Kim Kardashian is applauding music producer and ex-inmate David Jassy on a groundbreaking achievement ... a mixtape written, recorded and produced in San Quentin State Prison.
The 17-track project, dubbed San Quentin Mixtape, Vol. 1., is dropping Friday, and Kim surprised David with this congratulatory message ... admiring his work, passion and dedication to his music-led prison initiative.
David, an award-winning producer who wrote and produced for Britney Spears, Sean Kingston, and Ashley Tisdale before being incarcerated, is the mixtape's brainchild ... he used a keyboard to makes beats in his San Quentin cell, and had other inmates rap about their stories.
Along the way, David's vision captured the hearts and minds of a host of celebs ... with Kim, J. Cole, MC Hammer and Common among the famous folks who visited San Quentin to see what Jassy was cooking up, and encourage the inmates to keep doing their thing.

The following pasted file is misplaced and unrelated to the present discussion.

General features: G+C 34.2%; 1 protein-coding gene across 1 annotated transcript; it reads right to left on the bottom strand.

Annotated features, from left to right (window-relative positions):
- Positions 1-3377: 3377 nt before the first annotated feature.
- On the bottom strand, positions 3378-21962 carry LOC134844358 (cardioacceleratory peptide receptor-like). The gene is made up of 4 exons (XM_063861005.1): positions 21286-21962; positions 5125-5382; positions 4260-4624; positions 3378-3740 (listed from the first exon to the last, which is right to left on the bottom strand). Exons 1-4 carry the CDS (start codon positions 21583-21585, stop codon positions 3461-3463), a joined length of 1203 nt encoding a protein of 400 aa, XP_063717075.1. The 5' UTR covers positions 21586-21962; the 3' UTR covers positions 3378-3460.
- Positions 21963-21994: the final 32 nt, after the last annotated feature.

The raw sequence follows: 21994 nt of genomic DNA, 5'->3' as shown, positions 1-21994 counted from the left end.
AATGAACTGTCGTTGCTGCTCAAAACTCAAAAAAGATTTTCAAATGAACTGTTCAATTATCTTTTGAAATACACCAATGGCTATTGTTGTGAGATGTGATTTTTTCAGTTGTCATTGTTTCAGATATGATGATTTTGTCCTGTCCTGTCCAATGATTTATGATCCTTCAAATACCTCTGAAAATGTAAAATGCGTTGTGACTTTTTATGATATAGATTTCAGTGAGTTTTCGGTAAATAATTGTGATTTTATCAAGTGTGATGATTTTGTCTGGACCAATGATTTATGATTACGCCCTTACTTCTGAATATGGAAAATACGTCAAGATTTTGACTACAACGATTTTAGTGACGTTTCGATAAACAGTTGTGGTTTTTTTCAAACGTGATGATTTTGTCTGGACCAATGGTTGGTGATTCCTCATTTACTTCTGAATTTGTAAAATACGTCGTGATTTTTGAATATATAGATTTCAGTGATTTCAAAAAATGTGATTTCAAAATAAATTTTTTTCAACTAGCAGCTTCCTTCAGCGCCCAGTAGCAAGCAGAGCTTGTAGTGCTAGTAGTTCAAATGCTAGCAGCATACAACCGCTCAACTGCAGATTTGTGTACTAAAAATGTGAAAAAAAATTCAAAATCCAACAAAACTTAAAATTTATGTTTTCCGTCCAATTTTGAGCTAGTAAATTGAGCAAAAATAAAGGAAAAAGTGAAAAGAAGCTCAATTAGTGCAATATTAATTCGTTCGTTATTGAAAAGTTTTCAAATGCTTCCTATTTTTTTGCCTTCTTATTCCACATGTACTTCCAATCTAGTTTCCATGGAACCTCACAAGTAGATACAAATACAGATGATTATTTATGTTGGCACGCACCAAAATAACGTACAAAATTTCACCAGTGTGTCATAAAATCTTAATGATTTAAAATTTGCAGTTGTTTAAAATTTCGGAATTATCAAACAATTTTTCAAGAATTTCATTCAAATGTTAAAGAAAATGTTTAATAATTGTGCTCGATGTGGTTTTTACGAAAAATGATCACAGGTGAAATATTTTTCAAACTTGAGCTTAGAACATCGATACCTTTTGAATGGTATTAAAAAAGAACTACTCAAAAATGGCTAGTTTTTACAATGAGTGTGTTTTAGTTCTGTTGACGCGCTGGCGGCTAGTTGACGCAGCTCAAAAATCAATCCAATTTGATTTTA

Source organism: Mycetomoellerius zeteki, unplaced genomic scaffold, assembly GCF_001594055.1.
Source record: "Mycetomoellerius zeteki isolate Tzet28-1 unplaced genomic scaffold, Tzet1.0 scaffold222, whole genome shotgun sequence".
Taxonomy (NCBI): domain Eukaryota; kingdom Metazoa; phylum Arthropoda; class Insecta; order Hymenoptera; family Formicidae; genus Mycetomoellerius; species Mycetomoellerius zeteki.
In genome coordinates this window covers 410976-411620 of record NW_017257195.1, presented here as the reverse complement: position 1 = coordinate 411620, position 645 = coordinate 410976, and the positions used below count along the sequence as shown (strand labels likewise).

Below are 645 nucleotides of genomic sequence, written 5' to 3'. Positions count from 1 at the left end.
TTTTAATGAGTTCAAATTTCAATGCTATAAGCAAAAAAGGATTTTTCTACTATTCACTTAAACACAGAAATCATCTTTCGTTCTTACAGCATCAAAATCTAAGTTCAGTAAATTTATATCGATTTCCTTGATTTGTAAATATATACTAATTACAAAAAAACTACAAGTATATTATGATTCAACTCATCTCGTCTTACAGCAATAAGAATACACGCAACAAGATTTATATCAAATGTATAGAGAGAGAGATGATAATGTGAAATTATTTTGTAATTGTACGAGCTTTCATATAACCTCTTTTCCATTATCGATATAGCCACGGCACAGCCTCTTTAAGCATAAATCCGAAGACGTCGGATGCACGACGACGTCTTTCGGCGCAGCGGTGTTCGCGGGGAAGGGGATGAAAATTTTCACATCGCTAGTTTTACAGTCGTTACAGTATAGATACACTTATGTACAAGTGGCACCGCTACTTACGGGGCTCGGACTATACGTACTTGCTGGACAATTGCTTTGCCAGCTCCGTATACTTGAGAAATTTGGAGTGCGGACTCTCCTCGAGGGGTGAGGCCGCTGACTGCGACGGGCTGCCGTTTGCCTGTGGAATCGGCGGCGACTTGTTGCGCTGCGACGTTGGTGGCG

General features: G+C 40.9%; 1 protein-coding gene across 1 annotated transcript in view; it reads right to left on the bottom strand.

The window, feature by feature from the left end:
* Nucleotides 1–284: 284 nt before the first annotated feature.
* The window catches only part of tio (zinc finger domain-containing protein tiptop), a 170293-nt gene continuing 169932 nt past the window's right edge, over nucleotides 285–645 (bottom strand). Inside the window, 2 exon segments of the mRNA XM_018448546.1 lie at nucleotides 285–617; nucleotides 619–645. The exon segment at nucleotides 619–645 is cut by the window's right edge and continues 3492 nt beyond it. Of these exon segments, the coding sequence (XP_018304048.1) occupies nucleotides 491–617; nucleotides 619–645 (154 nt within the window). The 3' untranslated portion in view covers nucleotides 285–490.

David spent 11 years in San Quentin as part of his sentence for killing a man during an altercation, but while inside ... he worked with the prison to establish a music-focused initiative within the Youthful Offenders Program. He taught inmates how to write, produce and record their own music in a studio.
Jassy used his contacts in the music industry and other donors to support the program with enough donated audio equipment to build a full-scale production studio inside the prison's media lab.
The end result -- a project delving into the life experiences of 17 different inmates, exploring their struggles behind bars while encouraging the next generation to learn from their mistakes and forge a better path.
Kim says David and the 17 inmates featured on the mixtape should be very proud of themselves, and she can't wait for the world to hear their positive message -- the mixtape has no profanity.
David's sentence was commuted by California Governor Gavin Newsom in March, and while he's returned to his native Sweden to resume his career, Jassy is not turning his back on San Quentin ... he's still providing beats for the music program ... because mixtapes rarely end with Volume 1.